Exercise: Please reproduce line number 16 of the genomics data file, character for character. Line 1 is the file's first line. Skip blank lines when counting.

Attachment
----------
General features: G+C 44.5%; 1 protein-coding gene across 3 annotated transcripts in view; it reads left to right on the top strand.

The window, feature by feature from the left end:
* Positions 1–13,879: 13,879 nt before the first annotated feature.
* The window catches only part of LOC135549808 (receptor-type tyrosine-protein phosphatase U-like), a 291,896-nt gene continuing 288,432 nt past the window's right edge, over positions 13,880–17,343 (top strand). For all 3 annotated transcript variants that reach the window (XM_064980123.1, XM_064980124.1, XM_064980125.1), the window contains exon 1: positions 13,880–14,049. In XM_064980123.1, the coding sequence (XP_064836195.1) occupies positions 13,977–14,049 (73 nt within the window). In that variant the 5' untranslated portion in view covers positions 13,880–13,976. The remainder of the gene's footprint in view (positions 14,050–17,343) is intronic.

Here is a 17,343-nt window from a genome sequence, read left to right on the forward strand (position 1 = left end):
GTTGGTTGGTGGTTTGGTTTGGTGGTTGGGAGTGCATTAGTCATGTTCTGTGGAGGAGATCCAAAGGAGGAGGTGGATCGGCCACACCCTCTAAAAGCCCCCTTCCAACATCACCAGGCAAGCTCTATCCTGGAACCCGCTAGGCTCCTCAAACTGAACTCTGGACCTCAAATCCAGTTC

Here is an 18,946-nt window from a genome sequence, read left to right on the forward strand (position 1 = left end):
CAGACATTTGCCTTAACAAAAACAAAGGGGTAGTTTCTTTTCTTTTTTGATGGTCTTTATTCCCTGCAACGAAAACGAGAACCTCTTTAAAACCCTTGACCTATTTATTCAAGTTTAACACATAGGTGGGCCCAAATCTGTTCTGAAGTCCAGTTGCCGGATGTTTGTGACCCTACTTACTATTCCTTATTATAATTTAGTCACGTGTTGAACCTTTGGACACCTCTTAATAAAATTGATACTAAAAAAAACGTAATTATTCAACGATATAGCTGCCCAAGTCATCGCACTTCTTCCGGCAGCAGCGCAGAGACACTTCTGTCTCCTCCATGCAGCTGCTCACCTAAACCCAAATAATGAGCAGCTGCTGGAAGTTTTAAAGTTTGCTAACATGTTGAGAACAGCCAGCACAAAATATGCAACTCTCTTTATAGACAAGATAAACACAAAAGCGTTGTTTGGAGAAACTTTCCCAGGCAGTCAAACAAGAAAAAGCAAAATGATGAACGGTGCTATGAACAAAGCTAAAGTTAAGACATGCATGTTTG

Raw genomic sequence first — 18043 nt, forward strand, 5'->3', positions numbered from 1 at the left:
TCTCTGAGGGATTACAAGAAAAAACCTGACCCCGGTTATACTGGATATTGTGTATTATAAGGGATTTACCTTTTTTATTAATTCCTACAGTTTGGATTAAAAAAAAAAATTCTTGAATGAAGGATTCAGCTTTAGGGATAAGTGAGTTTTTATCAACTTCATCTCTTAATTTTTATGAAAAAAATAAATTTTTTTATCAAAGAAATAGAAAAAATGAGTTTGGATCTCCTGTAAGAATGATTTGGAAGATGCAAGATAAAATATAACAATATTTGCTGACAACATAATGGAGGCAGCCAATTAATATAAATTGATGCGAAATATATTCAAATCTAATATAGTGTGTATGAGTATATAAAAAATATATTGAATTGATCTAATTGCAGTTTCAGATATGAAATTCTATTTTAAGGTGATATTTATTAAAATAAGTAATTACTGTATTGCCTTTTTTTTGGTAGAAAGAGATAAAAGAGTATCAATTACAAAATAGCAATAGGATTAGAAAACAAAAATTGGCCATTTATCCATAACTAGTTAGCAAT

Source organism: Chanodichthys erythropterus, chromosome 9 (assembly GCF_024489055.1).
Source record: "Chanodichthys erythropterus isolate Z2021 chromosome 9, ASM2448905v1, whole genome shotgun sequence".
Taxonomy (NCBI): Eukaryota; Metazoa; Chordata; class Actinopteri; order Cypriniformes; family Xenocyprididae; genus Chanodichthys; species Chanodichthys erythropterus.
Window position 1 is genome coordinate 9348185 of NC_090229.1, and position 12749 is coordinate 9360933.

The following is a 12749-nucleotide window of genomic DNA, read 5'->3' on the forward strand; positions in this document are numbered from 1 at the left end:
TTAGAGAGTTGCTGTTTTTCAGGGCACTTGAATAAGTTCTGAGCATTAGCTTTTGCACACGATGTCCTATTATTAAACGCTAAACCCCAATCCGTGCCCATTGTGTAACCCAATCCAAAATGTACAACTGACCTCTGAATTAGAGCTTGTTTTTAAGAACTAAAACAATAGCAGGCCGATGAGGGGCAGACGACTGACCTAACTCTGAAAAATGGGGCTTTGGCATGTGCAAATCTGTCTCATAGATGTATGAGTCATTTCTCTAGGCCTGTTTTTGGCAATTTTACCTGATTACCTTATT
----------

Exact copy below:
TTAGAGAGTTGCTGTTTTTCAGGGCACTTGAATAAGTTCTGAGCATTAGCTTTTGCACACGATGTCCTATTATTAAACGCTAAACCCCAATCCGTGCCCATTGTGTAACCCAATCCAAAATGTACAACTGACCTCTGAATTAGAGCTTGTTTTTAAGAACTAAAACAATAGCAGGCCGATGAGGGGCAGACGACTGACCTAACTCTGAAAAATGGGGCTTTGGCATGTGCAAATCTGTCTCATAGATGTATGAGTCATTTCTCTAGGCCTGTTTTTGGCAATTTTACCTGATTACCTTATT